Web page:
Labor requirements are mostly independent of herd size. Producers report needing the same 30 minutes to feed 30 head or 300 head. However, wider paddocks (the distance spanned by the temporary fence moved daily) require more daily labor than narrower paddocks of the same area. The time required to feed hay increases as herd size increases. Moving feed bunks or supplement tubs are unnecessary in a milo grazing system. The ground near the prior day’s portable fence-line will be clear enough to feed due to driving down the milo before installing the fence and the natural inclination of the cattle to create a track near the boundary.

Nutritional value of feeding milo

The most common use of grazing standing milo is for beef cow diets. Given the mix of spring and fall calving herds across Missouri, distinguishing nutrient requirement differences between the groups is important. The spring-calving cow will be in the third trimester of gestation when grazing standing milo whereas a fall-calving cow will have calved and be near peak lactation, which coincides with a beef cow’s greatest nutrient requirements.

To avoid weight loss, beef cows in the last trimester of gestation require a diet that is greater than 55 percent total digestible nutrients (TDN), whereas an early lactation beef cow needs a diet of at least 60 percent TDN. Tall fescue hay harvested across Missouri rarely tests at 60 percent TDN and often near 50 percent TDN. When producers provide supplemental feed to beef in conjunction with hay, energy from the supplement is most needed by cows.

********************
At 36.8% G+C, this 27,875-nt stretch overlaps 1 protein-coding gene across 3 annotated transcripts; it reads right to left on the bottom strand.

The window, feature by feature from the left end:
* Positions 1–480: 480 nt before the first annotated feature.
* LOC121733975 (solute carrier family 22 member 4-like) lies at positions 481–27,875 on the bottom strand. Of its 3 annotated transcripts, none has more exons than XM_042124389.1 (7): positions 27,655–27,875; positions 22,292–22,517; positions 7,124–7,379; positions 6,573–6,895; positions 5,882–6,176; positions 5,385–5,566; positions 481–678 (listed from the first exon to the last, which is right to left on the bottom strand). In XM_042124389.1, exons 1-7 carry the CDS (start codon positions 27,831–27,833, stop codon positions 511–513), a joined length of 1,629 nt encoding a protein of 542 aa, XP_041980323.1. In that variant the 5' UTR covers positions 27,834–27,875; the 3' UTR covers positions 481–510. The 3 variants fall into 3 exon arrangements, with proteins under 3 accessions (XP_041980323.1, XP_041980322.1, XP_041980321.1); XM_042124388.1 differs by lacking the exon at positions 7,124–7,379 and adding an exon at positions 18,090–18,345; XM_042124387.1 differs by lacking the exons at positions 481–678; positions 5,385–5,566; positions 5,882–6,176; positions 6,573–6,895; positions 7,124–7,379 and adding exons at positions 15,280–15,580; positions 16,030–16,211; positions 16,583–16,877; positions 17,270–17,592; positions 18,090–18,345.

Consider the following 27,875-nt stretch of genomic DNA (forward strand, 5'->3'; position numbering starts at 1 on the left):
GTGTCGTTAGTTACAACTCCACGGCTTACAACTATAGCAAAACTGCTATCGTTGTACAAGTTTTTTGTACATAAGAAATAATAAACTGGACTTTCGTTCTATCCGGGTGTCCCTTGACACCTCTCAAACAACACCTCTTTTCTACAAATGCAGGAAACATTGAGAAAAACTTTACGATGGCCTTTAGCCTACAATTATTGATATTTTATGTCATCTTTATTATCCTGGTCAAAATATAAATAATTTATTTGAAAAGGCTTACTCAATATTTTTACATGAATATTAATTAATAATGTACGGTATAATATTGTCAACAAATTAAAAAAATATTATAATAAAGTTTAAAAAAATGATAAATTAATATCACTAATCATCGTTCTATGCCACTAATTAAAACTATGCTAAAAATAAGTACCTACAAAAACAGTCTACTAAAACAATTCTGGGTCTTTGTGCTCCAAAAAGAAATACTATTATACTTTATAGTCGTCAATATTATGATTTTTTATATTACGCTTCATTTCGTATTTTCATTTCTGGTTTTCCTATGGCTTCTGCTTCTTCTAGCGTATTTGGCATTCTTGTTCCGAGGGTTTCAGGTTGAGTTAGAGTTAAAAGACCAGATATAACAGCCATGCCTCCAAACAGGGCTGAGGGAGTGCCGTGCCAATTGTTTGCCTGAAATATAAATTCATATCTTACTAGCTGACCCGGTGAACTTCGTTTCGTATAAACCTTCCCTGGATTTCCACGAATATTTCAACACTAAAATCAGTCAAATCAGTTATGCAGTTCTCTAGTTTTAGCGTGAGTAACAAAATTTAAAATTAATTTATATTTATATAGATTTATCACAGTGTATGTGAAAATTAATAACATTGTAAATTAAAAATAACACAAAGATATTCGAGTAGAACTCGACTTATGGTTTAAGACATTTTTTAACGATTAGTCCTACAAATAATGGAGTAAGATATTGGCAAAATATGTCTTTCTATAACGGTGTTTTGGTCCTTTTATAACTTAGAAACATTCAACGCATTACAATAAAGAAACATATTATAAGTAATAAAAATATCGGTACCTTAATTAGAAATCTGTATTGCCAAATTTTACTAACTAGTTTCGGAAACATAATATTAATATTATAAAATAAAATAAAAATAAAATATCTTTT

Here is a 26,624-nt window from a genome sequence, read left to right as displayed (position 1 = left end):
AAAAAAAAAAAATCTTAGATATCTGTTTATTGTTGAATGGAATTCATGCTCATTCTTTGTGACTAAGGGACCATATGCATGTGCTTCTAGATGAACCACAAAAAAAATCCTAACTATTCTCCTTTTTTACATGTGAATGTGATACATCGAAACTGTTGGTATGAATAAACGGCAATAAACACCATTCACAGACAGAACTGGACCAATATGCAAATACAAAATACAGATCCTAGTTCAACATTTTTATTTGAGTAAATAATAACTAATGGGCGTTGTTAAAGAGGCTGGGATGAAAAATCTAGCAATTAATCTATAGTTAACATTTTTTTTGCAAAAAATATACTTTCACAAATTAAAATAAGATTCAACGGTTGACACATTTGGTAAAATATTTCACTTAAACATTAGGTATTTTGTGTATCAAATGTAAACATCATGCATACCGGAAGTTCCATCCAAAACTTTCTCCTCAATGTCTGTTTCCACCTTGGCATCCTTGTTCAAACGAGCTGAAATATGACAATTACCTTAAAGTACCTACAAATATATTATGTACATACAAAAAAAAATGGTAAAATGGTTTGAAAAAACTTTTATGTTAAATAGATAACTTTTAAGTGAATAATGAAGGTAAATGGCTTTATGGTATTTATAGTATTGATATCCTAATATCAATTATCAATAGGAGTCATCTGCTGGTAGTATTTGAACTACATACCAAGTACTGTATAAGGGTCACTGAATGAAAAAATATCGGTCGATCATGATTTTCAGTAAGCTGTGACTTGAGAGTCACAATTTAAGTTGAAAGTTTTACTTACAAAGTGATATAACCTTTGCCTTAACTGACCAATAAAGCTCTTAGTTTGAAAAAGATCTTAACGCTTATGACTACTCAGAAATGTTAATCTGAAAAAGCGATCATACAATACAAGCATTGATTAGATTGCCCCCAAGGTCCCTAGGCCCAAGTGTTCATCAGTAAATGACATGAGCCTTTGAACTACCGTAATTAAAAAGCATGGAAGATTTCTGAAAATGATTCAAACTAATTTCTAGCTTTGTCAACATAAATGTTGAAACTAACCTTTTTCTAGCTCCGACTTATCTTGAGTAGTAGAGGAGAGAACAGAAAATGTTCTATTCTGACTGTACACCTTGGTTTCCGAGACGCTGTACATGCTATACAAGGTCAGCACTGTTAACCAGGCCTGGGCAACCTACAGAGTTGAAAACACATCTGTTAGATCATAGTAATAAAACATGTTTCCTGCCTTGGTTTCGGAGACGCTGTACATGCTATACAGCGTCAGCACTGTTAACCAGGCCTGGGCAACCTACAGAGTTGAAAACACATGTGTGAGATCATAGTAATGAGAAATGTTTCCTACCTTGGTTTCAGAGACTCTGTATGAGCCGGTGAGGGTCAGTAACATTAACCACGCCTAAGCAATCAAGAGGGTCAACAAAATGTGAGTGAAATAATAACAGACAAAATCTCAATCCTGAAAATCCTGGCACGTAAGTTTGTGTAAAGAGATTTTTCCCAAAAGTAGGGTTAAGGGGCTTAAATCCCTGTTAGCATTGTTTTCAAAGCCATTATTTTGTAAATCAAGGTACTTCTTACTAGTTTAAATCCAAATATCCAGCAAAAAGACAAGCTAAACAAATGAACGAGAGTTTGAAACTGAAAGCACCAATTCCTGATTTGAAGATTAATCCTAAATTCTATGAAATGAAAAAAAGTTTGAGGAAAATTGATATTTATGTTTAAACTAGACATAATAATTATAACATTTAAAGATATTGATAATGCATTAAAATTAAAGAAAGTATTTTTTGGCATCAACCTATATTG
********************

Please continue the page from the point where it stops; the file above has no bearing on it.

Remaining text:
Analysis of milo heads regularly return TDN values above 70 percent and milo fodder (leaves and stems) routinely test approximately 55 percent TDN. Energy is not limiting when grazing standing milo, so long as cows are allocated 10-13 pounds of grain and 18-20 pounds of fodder. Table 4 contains a simple nutrient analysis of whole-plant milo forage. Note that weather, grain-to-fodder ratio, date of sampling and many other factors may affect the nutritional value of whole milo plants.

Table 4. Basic nutrient analysis for whole-plant milo forage.

  Unit As-is basis Dry basis
Moisture percent 31.12  
Dry matter (DM) percent 68.88  
Crude protein percent 5.00 7.20
Acid-detergent fiber (ADF) percent 8.84 12.83
Net energy for maintenence Mcal per pound 0.58 0.84
Total digestible nutrients (TDN) percent 52.94 76.86